Luke Sutherland

“XI: [half-mouths all at once],” Caroline Harper New

My Octopus Wife

My wife and I liked to play a game. I called it the Big Squeeze, but I don’t know what she called it. Perhaps nothing. I would bring a container to her den, and she would contort herself into its shape. On stormy days when the sea wasn’t safe for me, I hunted in antique shops and dumpsters, or the aquarium aisle of PetSmart, for new objects. Once, I brought her a cookie jar shaped like a bulldog in a leather jacket. Another time, she filled the body of a large glass bong.

She was boneless and beautiful.

My wife was the subject of a documentary film. We met on set, and in the near decade I’d been a videographer, never had I been so starstruck. The first time I saw her, I was with the rest of the crew. Ari staked out the spot.

“She’s a special girl,” he said at the surface. “Gorgeous eyes.”

We three—Ari, Matteo, and I—bobbed there for a long moment. Kelp fronds kissed our legs, floating on bulbous air bladders. Herring and smelt picked at plankton just below. Ari spoke with his small eyes on me, and of course he wasn’t really talking about the octopus. He wore his desires like a child. Matteo gazed at the Pacific gray sky. He didn’t give a shit about me either way, and I liked that about him.

My wife was camera shy. Those first few days, we saw only glimpses of her: a flash of arm as she curled more tightly into her den; a stream of air bubbling from her siphon; the glint of each eye—pupils like gashes, arresting and alien. Ari was right about that, her eyes.

I chewed the mouthpiece of my rebreather. The rig sagged in my hands—its convex lens pointed towards knotted holdfasts of kelp—until Matteo elbowed me. Get the shot, said his expression, so we can get the hell out of here. He and Ari were bored. There were sea lions more charismatic, otters more endearing, all of them better actors. And our schedule was tight.

I watched my wife crawl a meter from her den. Her skin blinked through a sequence of colors and textures until she transformed into a crag on the seafloor. Matteo seized the rig and sank until he was eye level with her, setting up the shot. I would catch hell for it later, him grumbling over wasted time and Ari going on about how we were a team, or a family, how blessed we were to work at all, let alone here in this cradle of beauty.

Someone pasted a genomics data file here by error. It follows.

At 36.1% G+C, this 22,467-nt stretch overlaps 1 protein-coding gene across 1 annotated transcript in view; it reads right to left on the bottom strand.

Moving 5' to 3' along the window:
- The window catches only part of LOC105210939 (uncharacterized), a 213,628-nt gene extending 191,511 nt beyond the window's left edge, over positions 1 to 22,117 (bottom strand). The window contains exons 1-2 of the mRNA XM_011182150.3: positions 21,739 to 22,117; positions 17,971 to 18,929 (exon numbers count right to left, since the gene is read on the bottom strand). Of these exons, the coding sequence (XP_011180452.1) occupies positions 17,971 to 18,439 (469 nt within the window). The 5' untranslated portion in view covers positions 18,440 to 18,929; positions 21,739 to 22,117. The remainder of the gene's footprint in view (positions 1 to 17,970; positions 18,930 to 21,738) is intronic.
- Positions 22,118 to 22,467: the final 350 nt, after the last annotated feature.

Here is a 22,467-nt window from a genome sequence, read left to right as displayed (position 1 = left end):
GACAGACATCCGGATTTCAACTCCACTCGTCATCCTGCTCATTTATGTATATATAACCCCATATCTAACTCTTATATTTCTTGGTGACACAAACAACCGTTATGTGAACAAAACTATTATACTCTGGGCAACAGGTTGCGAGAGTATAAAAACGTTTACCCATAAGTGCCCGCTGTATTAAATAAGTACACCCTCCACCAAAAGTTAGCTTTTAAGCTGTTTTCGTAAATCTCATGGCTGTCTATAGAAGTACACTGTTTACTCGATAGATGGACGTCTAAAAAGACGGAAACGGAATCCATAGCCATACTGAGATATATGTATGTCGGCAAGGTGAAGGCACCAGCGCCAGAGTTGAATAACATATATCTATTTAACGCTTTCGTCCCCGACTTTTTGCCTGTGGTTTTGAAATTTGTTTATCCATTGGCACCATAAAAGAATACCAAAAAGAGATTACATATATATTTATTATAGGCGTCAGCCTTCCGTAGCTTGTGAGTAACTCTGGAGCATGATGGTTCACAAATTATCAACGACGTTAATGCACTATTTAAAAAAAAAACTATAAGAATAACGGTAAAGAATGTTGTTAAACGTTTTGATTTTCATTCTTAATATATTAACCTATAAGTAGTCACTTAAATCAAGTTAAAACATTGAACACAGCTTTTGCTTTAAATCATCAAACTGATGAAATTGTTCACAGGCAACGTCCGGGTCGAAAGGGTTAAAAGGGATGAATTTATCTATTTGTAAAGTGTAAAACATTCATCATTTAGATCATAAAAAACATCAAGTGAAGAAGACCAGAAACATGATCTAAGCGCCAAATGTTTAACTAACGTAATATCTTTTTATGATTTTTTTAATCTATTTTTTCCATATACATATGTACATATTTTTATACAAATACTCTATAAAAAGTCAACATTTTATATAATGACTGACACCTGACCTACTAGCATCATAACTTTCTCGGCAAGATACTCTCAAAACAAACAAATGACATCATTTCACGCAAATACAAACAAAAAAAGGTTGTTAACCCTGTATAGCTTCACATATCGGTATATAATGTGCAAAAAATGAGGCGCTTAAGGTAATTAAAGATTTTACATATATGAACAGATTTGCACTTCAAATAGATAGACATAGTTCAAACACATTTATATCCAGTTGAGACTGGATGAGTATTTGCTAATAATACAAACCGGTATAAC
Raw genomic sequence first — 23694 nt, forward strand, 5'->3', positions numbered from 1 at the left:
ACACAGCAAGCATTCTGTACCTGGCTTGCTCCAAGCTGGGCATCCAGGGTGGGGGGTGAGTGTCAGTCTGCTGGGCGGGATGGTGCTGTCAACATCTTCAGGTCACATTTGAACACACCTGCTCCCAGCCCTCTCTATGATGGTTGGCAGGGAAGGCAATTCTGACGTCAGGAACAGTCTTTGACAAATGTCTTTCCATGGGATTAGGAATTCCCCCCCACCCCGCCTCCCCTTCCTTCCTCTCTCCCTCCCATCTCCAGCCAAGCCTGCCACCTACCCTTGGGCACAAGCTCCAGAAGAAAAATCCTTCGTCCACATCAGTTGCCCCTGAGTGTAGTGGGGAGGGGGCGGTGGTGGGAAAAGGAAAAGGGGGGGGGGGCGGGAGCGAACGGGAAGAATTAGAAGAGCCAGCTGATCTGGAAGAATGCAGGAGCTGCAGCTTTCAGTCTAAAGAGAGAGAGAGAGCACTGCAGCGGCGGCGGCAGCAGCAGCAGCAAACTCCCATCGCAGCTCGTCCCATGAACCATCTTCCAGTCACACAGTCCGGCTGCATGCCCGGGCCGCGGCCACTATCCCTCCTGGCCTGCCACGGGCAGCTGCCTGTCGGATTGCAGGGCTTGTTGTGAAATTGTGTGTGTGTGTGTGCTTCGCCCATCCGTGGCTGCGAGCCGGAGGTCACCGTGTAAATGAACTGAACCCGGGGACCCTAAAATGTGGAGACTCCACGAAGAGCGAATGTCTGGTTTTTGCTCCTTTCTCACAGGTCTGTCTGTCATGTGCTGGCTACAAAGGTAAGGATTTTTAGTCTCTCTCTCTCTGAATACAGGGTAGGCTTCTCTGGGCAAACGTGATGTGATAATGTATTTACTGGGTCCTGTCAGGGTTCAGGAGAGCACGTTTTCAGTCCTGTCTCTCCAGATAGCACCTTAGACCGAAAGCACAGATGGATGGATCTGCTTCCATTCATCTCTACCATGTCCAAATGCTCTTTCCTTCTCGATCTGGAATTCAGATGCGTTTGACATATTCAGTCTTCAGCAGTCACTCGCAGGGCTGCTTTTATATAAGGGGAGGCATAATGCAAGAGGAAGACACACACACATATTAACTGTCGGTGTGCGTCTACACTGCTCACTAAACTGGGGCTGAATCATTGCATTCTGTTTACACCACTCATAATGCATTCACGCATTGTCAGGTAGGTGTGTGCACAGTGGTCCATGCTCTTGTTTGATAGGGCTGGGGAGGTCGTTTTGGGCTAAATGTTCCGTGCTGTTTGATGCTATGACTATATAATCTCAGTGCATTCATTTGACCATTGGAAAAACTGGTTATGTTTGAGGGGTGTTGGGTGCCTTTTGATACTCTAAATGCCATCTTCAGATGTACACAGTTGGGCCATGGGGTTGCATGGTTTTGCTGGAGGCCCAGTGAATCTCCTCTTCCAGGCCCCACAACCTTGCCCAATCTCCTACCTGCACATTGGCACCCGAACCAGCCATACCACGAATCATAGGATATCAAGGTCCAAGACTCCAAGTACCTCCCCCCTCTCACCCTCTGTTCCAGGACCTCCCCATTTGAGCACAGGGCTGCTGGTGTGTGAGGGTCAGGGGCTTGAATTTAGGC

I didn’t care; I had never wanted to shoot less. Under those waters, the camera felt heavier than ever. I needed to see her through as few lenses as possible.


Pound for pound, a giant kelp forest is as ecologically productive as a tropical rainforest. I wondered about that word, productivity. I didn’t think the forest would see it that way. The gangs of fur seals swimming circuits through the beds were not getting paid, as I was, nor the rockfish or ruddy crabs or urchins chewing at the fingery roots of kelp with slow determination.

I was finding it harder and harder to leave my wife. I stole away hours at a time, insisting Ari and Matteo go off on their own while I shot more B-roll, only to drop my rig in the sand the moment I was outside her den. The kelp was dense there. Thick, ropey stalks towered above, holding me in an unctuous sway. The water, algal green, was shadowed by leaves and the underbellies of passing fish. I waited for her.

Seeing me alone, without the men, my wife unraveled herself. She emerged in an astounding blossom of flesh, her body liquid. I floated there, stunned, as she approached and extended an arm. It wavered between us, suckers puckering like mouths. I filled my lungs with recycled air and spat out the rebreather. The tip of her arm traced my lips. My bones jellied. She touched my chin, my eyelid, played with the conch of my ear, and then it was over.

She jetted away.

I watched my wife until the forest swallowed her shape. Was she a dyke? I felt stupid for even asking. Of course she was; only a dyke’s touch could devastate me like that.